Thursday, 19 May 2011

A Ghost Story


   In March, in the comments to another post, a ghost story was requested.  I didn't forget, but I needed some time to find a good story.  I thought about all the ghosts that are said to haunt the streets of Aberdeen (from the reports, it seems they would probably out number the living population passing through the streets on most days).  But those are not really stories, just anecdotes of sightings, cold draughts, and mysterious footprints or invisible hands grabbing at ankles.  A ghost just walking past is hardly more interesting than any other sort of stranger walking past, really.  So the days rolled by, and the search for a story sat on the periphery of things, waiting for something good to come up.

   In Shetland, we bought a book, The Foy and Other Folk Tales, written by a local storyteller, Lawrence Tulloch who comes from a long line of Shetland storytellers.  There are all kinds of excellently told stories in the book -- trow stories, a tall tale competition between sailors, portraits of people who used to live in Shetland, stories of witches, selkies, and of course of ghosts!  And there was one ghost story in particular that captured my imagination....

    However, the problem of how to tell the tale arises now.  Since, if I had heard the story out loud, I would just tell you my version.  But since I read it in a book, and I would be writing it here for you, it seems a little awkward.  Should I tell the tale in brief summary?  Should I work it around and change it to suit me?  I think I will give you the story as I remember it, without checking back.  But also I want to stress that I highly, highly, highly recommend reading the far better version of it in Lawrence Tulloch's book.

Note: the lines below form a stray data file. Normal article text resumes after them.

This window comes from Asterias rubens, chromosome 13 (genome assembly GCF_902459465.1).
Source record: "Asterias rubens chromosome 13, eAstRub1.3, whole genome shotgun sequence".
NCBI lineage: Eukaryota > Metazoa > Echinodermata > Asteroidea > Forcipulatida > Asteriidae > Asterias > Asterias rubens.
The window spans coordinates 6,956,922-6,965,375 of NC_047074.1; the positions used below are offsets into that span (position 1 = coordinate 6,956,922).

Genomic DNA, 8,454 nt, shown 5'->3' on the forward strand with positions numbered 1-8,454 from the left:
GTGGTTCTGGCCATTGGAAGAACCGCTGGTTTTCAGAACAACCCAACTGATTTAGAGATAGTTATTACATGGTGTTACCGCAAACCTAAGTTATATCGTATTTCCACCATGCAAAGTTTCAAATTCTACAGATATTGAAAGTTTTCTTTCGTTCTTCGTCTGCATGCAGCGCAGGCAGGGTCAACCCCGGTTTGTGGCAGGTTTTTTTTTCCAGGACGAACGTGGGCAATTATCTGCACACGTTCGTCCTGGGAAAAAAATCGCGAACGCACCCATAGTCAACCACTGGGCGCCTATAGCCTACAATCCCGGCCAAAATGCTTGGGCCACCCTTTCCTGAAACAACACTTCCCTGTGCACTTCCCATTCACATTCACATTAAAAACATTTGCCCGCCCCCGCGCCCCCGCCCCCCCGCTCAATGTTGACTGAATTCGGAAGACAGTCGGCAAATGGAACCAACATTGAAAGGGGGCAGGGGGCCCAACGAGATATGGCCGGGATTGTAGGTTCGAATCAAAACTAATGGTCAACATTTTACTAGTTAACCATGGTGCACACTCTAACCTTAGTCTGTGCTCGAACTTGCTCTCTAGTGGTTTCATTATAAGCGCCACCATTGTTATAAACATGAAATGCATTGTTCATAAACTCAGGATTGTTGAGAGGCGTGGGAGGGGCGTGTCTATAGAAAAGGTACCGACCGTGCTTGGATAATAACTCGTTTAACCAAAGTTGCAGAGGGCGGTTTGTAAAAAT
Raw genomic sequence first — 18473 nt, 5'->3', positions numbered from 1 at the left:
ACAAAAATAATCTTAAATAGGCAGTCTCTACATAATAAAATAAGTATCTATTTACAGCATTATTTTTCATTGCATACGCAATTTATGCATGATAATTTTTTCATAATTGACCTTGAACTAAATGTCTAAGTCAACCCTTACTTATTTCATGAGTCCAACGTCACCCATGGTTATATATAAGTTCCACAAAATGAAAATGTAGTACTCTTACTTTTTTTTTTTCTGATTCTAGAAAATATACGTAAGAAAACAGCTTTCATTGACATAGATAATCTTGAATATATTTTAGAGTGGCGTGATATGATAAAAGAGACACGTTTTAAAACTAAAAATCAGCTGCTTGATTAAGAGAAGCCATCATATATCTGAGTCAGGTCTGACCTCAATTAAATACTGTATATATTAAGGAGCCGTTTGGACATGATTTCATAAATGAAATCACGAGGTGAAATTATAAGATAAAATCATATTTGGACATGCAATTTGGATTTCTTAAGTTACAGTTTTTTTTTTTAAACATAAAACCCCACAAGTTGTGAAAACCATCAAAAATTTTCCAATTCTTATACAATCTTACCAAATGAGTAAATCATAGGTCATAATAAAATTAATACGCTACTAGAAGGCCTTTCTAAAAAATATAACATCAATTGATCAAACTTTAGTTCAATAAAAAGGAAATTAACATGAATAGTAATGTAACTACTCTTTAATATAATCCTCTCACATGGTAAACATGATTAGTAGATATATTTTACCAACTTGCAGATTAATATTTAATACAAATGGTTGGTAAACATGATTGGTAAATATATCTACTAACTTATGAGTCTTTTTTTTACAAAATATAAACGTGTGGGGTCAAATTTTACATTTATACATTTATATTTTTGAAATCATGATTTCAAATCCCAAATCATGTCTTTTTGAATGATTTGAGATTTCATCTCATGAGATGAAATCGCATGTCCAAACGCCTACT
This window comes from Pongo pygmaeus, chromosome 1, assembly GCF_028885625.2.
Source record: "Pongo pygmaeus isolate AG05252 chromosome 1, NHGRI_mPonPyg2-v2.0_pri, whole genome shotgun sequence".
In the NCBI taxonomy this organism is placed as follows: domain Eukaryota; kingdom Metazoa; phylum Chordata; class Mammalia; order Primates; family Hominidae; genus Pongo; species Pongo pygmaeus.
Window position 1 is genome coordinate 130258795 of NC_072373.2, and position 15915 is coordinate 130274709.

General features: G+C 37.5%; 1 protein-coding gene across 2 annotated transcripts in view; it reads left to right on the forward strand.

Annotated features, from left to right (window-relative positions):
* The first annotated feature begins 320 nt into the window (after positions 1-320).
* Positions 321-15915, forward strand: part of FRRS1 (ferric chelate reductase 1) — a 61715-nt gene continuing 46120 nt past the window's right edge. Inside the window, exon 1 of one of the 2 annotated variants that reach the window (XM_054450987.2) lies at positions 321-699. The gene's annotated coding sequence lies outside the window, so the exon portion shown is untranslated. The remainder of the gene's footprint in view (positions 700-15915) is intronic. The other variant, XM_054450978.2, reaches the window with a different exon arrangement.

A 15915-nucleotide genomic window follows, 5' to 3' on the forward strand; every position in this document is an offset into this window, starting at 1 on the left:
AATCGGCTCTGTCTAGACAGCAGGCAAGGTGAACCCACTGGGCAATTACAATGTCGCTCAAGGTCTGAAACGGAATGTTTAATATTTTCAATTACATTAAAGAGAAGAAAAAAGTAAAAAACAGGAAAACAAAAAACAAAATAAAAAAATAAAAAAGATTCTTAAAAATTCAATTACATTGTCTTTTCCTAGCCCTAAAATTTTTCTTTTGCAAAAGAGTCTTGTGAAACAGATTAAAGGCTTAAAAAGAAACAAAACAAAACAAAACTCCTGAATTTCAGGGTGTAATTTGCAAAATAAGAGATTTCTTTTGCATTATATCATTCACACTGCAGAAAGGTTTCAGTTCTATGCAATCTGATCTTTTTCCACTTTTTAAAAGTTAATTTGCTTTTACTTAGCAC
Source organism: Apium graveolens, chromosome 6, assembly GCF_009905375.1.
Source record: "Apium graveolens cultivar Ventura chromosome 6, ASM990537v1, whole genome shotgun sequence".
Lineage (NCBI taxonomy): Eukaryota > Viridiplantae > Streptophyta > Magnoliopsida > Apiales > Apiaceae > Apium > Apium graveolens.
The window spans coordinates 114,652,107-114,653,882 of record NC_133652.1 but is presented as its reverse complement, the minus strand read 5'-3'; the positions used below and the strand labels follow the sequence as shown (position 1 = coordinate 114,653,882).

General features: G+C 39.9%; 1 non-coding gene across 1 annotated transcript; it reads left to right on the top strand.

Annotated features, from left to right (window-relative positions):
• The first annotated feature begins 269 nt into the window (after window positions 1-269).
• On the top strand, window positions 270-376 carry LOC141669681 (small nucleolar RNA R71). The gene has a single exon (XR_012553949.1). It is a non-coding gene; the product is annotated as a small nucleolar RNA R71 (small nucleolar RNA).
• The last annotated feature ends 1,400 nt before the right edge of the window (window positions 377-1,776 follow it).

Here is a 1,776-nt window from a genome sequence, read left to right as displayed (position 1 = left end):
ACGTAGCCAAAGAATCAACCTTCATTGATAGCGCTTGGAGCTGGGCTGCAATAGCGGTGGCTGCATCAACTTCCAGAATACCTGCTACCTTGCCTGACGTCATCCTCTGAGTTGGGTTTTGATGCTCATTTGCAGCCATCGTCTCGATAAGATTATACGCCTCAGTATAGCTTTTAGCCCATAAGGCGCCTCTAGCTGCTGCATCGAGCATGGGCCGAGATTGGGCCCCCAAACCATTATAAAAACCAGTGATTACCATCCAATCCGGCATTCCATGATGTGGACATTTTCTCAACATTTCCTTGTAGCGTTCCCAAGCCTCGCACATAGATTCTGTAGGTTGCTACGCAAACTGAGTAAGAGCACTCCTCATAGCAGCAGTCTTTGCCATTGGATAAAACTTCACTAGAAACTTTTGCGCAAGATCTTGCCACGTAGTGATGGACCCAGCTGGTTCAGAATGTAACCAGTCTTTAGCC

A young man was engaged to be married.  A week or so before the wedding, he was on his way to visit the father of his bride-to-be to seal the deal with a drink, as was the custom in Shetland.  As he was walking there, he noticed that his dog had been following him, and now they were half-way to the house and it was too late to bring the dog home again.  He shouted at the dog, telling it to return home, but it was no use as the dog was still young and not yet well-trained.  So he ignored the dog, hoping it would get bored and go home on its own.

   A short while later, after they had passed a cemetery, he noticed that the dog was playing with a human skull, throwing it up in the air and chewing on it.  He took the skull away from the dog and buried it, saying "if you were alive, I'd have invited you to my wedding, but since you are not, I hope that you can rest in peace".  Then he continued on his way.

   The week passed quickly and sooner than he could believe he found himself in the happy situation of dancing at his own wedding with his lovely new bride in his arms.  Everyone had packed themselves into the home of the newlyweds to dance the night away to wedding music played finely on the fiddle.

   Late in the evening, a knock sounded on the door.  People living in Shetland at the time were not accustomed to knocking before entering; it was usual just to walk in and announce yourself when you came to a house.  It was perhaps because of this, that when the knock was heard, all music, talk, and dancing stopped abruptly.

  When the groom opened the door, he found a man that he had never seen before standing before him.  The stranger requested the groom to come away with him.  The groom refused, saying he would not leave his own wedding.  The stranger, however, was so persistent and so persuasive that eventually he succeeded in convincing the man to accompany him, just for a short while, mind you.